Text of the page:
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Singapore

Man jailed for forging COVID-19 vaccination document to dine in at restaurant

Man jailed for forging COVID-19 vaccination document to dine in at restaurant

File photo of the State Courts in Singapore (Photo: Jeremy Long)

SINGAPORE: A 30-year-old man who forged a doctor’s memo to show he was fully vaccinated against COVID-19 was sentenced to three weeks in prison on Wednesday (Sep 29).

Zhang Shaopeng was found guilty of forging the document, which he then used to dine in at a Japanese restaurant at Orchard Central shopping mall earlier this month. 

COVID-19 regulations at the time allowed groups of five to dine-in at restaurants if they are fully vaccinated.

The court heard that Zhang and two colleagues, all Chinese nationals, were scheduled to attend an exhibition in the United States on Sep 21 for work. 

However, as foreign nationals who had been in China for at least two weeks prior, they were not allowed to enter the US. The three decided to travel to Singapore and stay in the country for more than two weeks before flying to the US.

On Aug 25, Zhang’s colleagues - a 32-year-old man and a 25-year-old woman - went to a Raffles Medical clinic to validate their COVID-19 vaccination certificates. Both also underwent serology tests and received a doctor’s memoranda certifying their vaccination status. 

On Aug 28, Zhang was informed by his colleagues that in order to dine at restaurants, he would need a document certifying he was fully vaccinated. 

The next day, he asked his male colleague to send him a photo of the doctor’s memo from Raffles Medical, which he then edited using a mobile phone app to insert his own name.

On Sep 1, Zhang offered to buy his colleagues a meal at the Orchard Central branch of Tanuki Raw.

At the entrance of the eatery, a restaurant supervisor asked the three to show proof of their vaccination status.

Zhang’s female colleague produced her doctor’s memo, while the male colleague showed a photo of the document.

Zhang showed a photo of his vaccination certificate, issued by the Tonglu County Women and Children’s Healthcare Hospital in China.

However, as the certificate was written in Chinese characters, the supervisor asked for a document that was in English and recognised by the Singapore Government. 

The accused then showed her the photo of the forged memorandum on his phone, so as to “fraudulently induce” her to allow him entry into the restaurant, said Deputy Public Prosecutor Ng Jun Chong.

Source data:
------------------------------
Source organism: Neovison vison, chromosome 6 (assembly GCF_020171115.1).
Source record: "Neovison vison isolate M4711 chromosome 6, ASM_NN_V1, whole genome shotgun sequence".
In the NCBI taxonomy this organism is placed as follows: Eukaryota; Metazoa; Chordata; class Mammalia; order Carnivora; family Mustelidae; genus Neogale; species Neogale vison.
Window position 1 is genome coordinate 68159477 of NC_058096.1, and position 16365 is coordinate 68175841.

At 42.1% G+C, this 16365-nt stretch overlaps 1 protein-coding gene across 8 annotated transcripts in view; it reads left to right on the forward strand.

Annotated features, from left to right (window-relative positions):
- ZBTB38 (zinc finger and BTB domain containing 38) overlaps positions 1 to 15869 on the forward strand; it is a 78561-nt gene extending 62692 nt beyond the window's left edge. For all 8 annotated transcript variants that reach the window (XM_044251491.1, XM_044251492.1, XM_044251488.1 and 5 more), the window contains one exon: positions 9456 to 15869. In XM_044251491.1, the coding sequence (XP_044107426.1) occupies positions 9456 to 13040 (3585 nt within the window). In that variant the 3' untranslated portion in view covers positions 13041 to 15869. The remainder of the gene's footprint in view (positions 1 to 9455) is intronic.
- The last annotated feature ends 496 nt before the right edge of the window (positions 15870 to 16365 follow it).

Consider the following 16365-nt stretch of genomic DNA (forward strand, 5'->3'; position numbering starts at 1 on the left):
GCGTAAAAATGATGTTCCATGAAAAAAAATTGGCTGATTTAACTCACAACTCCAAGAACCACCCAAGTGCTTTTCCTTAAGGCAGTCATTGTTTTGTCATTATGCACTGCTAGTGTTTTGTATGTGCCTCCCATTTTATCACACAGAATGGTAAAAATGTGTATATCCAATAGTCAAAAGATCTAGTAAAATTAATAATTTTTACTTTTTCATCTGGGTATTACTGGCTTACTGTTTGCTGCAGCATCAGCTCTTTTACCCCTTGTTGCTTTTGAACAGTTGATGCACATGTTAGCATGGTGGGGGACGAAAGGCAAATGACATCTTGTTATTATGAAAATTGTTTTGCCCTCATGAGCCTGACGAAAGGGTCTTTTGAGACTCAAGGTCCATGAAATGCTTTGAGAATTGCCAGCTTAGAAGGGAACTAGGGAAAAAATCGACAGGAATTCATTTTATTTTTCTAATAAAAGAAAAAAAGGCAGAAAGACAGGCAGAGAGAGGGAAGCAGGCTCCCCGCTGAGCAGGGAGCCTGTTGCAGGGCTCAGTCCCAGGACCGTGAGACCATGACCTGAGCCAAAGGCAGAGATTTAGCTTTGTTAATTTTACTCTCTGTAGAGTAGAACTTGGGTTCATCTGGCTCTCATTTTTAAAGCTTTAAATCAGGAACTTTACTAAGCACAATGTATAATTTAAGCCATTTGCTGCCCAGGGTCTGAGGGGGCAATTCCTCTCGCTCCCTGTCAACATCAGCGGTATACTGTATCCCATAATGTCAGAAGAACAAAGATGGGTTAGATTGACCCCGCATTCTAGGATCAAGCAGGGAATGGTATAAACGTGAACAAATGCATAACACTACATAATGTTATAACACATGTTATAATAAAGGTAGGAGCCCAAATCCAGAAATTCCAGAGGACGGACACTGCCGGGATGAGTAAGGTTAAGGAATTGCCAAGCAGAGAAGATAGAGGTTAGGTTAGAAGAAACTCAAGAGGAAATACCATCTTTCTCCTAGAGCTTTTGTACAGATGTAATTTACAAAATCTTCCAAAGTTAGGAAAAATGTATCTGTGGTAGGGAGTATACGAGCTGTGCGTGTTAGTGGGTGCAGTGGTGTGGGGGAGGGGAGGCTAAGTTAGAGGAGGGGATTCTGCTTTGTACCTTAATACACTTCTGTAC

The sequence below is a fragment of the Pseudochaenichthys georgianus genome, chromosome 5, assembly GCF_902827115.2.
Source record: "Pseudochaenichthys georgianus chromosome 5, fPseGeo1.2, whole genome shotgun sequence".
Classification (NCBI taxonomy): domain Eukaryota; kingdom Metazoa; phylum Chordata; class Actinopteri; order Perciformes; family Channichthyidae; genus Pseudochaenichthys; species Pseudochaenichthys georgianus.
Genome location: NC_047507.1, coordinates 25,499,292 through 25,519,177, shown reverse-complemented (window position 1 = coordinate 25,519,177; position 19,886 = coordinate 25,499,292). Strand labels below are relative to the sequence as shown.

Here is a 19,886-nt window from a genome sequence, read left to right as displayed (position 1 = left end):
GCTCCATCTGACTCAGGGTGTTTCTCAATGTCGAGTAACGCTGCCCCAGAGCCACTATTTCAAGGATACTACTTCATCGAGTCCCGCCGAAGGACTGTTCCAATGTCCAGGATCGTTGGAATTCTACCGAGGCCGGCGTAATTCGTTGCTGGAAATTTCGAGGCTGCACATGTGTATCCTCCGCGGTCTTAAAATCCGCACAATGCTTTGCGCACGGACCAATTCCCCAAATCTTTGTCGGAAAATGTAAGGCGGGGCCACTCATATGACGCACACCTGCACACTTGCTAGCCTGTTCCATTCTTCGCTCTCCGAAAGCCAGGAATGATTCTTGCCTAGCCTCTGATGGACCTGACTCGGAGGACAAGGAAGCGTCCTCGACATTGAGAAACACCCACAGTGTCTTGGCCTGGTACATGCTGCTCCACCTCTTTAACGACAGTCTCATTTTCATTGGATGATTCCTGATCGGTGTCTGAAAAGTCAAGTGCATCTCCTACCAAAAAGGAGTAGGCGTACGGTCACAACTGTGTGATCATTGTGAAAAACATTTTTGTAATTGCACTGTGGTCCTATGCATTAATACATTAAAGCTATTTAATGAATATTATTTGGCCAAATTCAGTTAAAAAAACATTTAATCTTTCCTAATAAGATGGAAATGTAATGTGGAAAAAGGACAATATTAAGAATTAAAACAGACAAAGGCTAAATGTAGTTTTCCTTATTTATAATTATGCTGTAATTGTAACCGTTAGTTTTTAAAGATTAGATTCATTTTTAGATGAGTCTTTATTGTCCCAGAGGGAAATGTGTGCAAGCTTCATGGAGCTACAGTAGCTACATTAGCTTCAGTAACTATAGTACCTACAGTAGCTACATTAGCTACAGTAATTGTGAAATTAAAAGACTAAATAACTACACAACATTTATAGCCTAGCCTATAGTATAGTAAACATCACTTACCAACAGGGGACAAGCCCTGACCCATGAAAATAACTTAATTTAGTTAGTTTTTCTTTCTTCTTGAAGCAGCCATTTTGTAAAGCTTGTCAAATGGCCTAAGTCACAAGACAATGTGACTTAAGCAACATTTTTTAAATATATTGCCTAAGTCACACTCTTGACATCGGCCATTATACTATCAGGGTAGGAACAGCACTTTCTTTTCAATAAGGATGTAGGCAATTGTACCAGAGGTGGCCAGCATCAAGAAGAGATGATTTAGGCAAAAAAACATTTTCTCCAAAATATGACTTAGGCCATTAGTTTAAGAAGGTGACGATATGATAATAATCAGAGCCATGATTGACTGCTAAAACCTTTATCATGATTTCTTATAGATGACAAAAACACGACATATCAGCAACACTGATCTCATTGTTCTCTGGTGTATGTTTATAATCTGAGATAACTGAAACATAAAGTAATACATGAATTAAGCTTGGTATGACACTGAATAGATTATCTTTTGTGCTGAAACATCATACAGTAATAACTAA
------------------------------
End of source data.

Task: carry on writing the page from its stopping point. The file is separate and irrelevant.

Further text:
The supervisor took a picture of Zhang’s photo of the memo, as well as that of his colleague. 

The pictures were then sent to the restaurant manager, who noticed that the identification number on the documents in both photos was the same. 

The three were then asked to leave the restaurant, the prosecution noted. 

When Zhang was asked by restaurant staff about the forged document, he stated that “their agent in China prepared everything including the hotel and certificate for them”. 

Later that day, the restaurant manager lodged a police report against Zhang and his colleagues. 

Although Zhang deleted from his phone all copies of the forged document as well as the photo it was based on, a copy of the photo of the doctor’s memo was recovered from his iCloud storage account. 

Raffles Medical confirmed on Sep 2 that the accused had not visited its clinic and on Sep 14, and Zhang was arrested for forgery. 

The prosecutions asked for Zhang to be sentenced to between three and four weeks' jail, describing the fraud as deliberate in nature and intended to deceive restaurant staff.  

However, Zhang’s lawyer, Cory Wong of Invictus Law, asked for his client to be given a “sufficiently high fine” instead. 

There was no evidence that Zhang was COVID-19 positive, Mr Wong said, noting that his client’s polymerase chain reaction test upon entry to Singapore was negative and that he served the entire term of his stay-home notice. 

Zhang was also fully vaccinated, having received both shots of the Sinovac vaccine by February this year, the defence said. 

For committing forgery, Zhang could have been sentenced to a maximum of four years in jail or a fine, or both. 

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Source: CNA/az(gs)

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